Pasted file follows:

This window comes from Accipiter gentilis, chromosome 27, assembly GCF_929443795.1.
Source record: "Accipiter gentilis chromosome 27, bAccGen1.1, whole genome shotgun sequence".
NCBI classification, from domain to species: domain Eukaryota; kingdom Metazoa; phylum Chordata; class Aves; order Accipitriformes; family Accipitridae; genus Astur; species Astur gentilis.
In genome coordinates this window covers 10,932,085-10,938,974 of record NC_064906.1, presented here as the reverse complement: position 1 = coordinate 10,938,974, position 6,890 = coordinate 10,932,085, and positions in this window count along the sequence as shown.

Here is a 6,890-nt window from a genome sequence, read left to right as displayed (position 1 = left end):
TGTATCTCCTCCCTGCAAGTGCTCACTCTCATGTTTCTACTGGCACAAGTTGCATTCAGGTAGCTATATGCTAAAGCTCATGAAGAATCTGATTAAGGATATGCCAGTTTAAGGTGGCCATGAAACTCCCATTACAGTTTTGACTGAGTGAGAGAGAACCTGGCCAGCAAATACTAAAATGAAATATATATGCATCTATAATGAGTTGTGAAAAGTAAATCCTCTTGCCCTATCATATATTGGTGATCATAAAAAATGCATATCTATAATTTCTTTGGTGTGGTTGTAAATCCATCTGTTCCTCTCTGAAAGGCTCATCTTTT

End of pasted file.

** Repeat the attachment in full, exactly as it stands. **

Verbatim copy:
This window comes from Accipiter gentilis, chromosome 27, assembly GCF_929443795.1.
Source record: "Accipiter gentilis chromosome 27, bAccGen1.1, whole genome shotgun sequence".
NCBI classification, from domain to species: domain Eukaryota; kingdom Metazoa; phylum Chordata; class Aves; order Accipitriformes; family Accipitridae; genus Astur; species Astur gentilis.
In genome coordinates this window covers 10,932,085-10,938,974 of record NC_064906.1, presented here as the reverse complement: position 1 = coordinate 10,938,974, position 6,890 = coordinate 10,932,085, and positions in this window count along the sequence as shown.

Here is a 6,890-nt window from a genome sequence, read left to right as displayed (position 1 = left end):
TGTATCTCCTCCCTGCAAGTGCTCACTCTCATGTTTCTACTGGCACAAGTTGCATTCAGGTAGCTATATGCTAAAGCTCATGAAGAATCTGATTAAGGATATGCCAGTTTAAGGTGGCCATGAAACTCCCATTACAGTTTTGACTGAGTGAGAGAGAACCTGGCCAGCAAATACTAAAATGAAATATATATGCATCTATAATGAGTTGTGAAAAGTAAATCCTCTTGCCCTATCATATATTGGTGATCATAAAAAATGCATATCTATAATTTCTTTGGTGTGGTTGTAAATCCATCTGTTCCTCTCTGAAAGGCTCATCTTTT